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Life as a Trainee Solicitor

As a young law student leaving university, the main focus for many is unquestionably to find a training contract as soon as possible. Facing increasing competition in their efforts to secure a training contract, many young budding lawyers, often act in haste accepting the first opportunity that comes their way. While the reasons for doing so may be understandable as a training contract provides a measure of security and respite from the stress of endless applications and assessment days, what is more important however is finding the right firm for you.

While it may be easy to be lured into the glitz and glamour of the bigger firms, do not forget the purpose of a training contract, and that is to train. In my experience having visited many of the “big” firms throughout university, I knew that they would not be the best place to commence my legal career. Stories that you may hear about trainees being glorified photocopiers while working ridiculous hours are not in some cases, unfounded.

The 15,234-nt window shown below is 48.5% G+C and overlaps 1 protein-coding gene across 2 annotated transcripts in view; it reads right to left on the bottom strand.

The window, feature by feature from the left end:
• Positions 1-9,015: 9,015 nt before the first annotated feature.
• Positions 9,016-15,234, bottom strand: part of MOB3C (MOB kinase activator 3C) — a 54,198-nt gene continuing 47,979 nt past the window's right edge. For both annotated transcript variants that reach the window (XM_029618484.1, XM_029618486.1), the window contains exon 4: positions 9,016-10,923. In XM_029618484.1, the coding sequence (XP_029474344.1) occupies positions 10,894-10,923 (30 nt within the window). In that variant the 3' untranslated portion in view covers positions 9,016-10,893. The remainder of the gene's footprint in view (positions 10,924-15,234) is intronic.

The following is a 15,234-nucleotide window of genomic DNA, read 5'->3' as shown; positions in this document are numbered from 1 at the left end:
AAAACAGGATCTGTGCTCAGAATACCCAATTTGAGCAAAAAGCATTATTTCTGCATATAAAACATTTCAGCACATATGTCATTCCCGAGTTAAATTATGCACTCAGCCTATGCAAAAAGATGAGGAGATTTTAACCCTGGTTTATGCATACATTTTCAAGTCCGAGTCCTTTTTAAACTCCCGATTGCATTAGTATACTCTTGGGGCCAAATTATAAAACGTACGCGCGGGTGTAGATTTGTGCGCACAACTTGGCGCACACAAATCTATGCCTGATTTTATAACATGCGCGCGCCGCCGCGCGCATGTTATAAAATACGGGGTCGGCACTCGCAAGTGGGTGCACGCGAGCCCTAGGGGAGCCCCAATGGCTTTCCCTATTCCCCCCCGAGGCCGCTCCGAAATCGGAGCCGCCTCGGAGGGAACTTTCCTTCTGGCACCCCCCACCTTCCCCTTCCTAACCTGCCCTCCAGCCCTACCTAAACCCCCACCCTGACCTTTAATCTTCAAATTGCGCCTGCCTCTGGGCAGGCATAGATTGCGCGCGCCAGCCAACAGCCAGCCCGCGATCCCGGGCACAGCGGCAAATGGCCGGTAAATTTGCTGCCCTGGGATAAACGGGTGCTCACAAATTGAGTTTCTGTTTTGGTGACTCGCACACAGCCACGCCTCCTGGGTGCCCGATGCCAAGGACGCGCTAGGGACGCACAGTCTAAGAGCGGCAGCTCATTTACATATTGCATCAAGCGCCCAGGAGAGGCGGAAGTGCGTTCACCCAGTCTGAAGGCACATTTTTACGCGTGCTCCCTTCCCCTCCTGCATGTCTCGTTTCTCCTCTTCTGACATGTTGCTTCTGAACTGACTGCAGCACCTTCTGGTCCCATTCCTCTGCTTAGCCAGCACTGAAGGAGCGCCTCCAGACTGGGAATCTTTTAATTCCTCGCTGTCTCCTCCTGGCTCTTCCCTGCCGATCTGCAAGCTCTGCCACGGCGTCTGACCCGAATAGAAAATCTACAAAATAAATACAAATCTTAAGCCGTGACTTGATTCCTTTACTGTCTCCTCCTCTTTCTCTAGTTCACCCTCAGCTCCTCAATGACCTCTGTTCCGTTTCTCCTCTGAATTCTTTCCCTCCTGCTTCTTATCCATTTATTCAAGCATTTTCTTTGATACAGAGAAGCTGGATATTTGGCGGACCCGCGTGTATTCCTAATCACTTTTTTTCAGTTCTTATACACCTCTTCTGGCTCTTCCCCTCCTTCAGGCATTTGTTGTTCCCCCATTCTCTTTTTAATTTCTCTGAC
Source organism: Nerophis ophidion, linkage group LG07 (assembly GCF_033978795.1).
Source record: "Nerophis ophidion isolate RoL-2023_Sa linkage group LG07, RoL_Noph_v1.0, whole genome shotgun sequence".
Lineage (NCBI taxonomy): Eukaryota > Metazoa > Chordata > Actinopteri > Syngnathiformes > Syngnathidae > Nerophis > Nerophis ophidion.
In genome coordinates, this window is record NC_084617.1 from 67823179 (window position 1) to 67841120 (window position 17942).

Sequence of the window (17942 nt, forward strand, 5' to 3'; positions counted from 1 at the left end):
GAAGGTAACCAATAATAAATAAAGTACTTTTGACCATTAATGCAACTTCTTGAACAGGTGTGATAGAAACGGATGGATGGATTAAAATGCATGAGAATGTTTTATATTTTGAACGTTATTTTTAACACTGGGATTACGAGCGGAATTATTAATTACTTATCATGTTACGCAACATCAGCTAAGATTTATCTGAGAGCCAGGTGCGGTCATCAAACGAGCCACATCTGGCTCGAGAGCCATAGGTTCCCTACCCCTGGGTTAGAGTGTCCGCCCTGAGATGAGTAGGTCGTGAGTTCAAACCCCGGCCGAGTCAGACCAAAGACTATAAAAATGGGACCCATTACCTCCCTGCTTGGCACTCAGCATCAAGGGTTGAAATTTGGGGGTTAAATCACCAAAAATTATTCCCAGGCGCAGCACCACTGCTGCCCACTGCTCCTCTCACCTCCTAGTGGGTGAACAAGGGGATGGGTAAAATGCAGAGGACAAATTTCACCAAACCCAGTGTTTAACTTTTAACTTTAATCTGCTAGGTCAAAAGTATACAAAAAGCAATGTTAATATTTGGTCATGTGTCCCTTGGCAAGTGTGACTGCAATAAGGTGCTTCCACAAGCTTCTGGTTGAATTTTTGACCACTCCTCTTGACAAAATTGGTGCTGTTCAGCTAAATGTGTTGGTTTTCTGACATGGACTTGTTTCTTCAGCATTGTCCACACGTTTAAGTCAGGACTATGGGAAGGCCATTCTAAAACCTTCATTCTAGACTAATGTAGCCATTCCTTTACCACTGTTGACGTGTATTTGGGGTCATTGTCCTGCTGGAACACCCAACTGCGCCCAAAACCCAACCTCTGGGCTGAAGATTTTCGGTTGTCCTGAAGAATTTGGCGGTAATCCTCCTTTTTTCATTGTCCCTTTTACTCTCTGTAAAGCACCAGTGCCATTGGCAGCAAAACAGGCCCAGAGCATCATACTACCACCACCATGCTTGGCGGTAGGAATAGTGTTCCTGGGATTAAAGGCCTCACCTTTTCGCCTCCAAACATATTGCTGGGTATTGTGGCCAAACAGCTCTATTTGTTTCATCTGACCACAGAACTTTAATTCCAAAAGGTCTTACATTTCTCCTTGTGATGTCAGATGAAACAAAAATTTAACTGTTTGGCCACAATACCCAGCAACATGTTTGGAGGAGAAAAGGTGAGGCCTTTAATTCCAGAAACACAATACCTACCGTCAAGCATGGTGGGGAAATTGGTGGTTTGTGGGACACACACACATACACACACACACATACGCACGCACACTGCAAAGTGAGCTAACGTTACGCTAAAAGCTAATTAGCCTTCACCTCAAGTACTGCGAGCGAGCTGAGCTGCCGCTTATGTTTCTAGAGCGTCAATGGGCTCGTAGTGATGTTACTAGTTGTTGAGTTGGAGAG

Thankfully, I stuck to my instincts and elected for a smaller city firm in Ralli. In my view it is very important to be in a place whereby you are not just another cog in the overall machinery in the firm, but are valued within your team and have daily interaction with the partners of the firm who are as invested in your development as you are. Every month I have personal one to one meetings with the senior partner of the firm where we break down what I learnt in each case in the preceding month.

I am currently sat in Ralli’s corporate department where I have gained valuable experience in a WIDE array of different matters. For example, in a recent transaction not only was I involved from a corporate perspective, but also heavily involved in terms of the employment and property elements of the transaction. From drafting complex shareholders agreements to advising companies on a regular basis through our Absolute Business Care scheme, I have already been involved in numerous unique cases, which will hopefully by the end of my training contract result in me becoming a well-rounded solicitor.

Securing a training contract requires a lot of time and effort, my advice to any future lawyers out there is to find a firm that is willing to put the time and effort into you. By focusing on what you want to achieve during your training contract from the outset, it will stand you in good stead during the interview process and throughout your training.